The Musar Movement
A move to introduce more study of piety into the Lithuanian Yeshivah curriculum.
The traditionalist Rabbis opposed the movement on the grounds that the Torah is in itself balm for the troubled soul and there was no need for any supplementary methods of self-improvement. The Rabbis were also afraid that the emotional thrust of the movement might lead to a loss of the intellectualism that was the hallmark of Lithuanian Jewry.
This kind of critique was not without justification and the great Yeshivot only adopted the Musar regime after a fierce struggle. But eventually Musar did win out. Every one of the famous Lithuanian Yeshivot introduced Musar into its curriculum. Together with the Yeshivah principal, each Yeshivah appointed a Mashgiah('Overseer'), a spiritual guide and mentor who delivered regular Musar discourses as well as offering individual guidance to the students.
For at least half an hour each day, the students closed their copies of the Talmud to sit in a darkened room while they rehearsed the Musar texts. To this day, the Lithuanian type Yeshivah, in the USA, Israel, and other countries, has the dual function of training its students to become Talmudic and Halakhic scholars and teaching them to become personalities whose life is governed by yirat shamayim, 'fear of Heaven'.
Slabodka & Navaradok
As in Hasidism, there are various approaches in the Musar movement, in accordance with the particular emphasis of the individual teachers, all disciples of Salanter or disciples of his disciples. But the two main Musar schools are those of Slabodka, the Yeshivah headed by Nathan Zevi Finkel (the Old Man of Slabodka, as he is called) and Navaradok, headed by Joseph Horowitz (the Old Man of Navaradok). The majority of the contemporary Lithuanian-style Yeshivot follow largely the Slabodka way but a few follow the way of Navaradok.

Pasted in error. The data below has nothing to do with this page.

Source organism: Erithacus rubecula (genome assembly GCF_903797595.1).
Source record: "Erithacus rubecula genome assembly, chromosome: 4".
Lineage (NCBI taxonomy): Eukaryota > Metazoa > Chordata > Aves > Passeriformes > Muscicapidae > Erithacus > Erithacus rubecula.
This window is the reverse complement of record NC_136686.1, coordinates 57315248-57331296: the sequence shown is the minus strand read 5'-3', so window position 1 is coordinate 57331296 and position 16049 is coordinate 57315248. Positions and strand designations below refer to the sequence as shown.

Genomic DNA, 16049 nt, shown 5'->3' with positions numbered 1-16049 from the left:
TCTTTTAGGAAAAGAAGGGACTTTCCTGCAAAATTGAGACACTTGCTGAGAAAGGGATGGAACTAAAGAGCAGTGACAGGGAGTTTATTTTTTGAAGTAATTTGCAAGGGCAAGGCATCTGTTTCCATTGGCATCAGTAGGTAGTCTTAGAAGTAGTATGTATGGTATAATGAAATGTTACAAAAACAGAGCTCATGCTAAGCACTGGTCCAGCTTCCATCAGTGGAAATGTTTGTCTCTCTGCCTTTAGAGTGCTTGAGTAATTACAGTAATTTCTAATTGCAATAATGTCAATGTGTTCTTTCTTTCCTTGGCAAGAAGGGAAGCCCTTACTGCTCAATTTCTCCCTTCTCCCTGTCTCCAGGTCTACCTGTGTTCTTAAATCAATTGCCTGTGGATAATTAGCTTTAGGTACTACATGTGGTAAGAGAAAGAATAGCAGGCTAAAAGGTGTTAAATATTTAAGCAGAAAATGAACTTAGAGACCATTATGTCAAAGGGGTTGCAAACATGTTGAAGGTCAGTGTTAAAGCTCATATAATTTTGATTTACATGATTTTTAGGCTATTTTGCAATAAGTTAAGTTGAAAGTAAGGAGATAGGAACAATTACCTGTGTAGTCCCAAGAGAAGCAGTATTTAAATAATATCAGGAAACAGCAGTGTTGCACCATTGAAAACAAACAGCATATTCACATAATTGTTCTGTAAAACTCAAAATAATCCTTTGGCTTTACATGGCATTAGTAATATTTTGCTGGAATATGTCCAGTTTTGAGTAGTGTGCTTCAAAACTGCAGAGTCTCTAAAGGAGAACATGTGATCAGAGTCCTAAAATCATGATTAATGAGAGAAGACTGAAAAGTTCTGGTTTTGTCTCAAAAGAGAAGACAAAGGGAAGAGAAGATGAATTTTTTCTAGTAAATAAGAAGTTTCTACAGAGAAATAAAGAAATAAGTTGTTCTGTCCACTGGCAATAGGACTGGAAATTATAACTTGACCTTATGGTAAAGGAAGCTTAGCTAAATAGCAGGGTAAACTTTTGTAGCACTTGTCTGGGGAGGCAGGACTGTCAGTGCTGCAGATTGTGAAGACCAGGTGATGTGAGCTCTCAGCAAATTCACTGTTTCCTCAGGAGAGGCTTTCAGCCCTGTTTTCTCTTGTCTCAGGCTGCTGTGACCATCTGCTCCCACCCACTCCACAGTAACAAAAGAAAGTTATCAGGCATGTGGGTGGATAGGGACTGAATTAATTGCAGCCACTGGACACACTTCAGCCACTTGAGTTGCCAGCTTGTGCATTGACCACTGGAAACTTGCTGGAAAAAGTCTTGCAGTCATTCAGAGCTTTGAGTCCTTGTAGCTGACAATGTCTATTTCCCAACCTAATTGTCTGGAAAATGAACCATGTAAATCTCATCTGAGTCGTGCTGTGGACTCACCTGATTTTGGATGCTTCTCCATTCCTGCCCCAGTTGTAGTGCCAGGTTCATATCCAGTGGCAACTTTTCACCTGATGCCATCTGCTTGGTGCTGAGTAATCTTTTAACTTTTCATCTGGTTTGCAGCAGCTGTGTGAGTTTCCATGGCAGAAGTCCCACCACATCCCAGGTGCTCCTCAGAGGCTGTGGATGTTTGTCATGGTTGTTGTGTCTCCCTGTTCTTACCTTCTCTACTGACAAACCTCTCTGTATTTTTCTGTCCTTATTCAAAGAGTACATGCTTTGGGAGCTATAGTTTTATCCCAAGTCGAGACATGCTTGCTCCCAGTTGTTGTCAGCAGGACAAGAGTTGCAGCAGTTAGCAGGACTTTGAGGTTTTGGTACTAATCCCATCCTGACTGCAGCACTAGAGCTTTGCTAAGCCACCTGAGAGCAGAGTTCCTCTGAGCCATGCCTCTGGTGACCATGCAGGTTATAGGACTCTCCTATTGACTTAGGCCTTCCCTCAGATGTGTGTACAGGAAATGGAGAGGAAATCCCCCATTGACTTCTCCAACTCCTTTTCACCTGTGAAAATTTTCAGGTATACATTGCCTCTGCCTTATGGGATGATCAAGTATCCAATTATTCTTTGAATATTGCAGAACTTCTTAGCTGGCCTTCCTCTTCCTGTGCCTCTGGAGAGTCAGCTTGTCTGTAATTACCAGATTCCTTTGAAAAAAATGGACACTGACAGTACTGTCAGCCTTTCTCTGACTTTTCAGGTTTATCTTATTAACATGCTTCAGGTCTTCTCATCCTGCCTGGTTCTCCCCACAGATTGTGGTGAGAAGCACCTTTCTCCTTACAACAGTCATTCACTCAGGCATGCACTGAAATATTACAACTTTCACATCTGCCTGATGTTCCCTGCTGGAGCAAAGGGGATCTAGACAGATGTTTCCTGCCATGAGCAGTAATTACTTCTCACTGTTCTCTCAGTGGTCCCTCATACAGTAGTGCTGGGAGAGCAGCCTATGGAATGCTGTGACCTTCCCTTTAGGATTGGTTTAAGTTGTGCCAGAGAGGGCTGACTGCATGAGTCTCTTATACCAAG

The Slabodka school places the emphasis on the dignity and sublime value of human beings created in the image of God. The dedicated Torah scholar can attain to a rank higher than the angels.
Navaradok, on the other hand, stresses the need for the scholar to overcome his worldly desires and to have no ambition other than to be a true servant of God and a student of His Torah. As an exercise in spiritual independence, the Navaradoks used to carry out bizarre practices, demonstrating, for instance, their contempt for worldly opinion by exposing themselves to ridicule.
The difference between the two schools has been put in this way. In Slabodka they taught: man is so great, how can he sin? In Navaradok they taught: man is so small, how dare he sin?
Musar & Hasidism
The Musar movement has often been contrasted to its detriment with Hasidism, a much less austere and more joyous religious movement. While Hasidism frowns on too much introspection and encourages its adherents to think less of themselves and more of heavenly matters, Musar is very severe on its followers in urging them constantly to look inwards, always to be dissatisfied with the stage they have reached in learning and piety.
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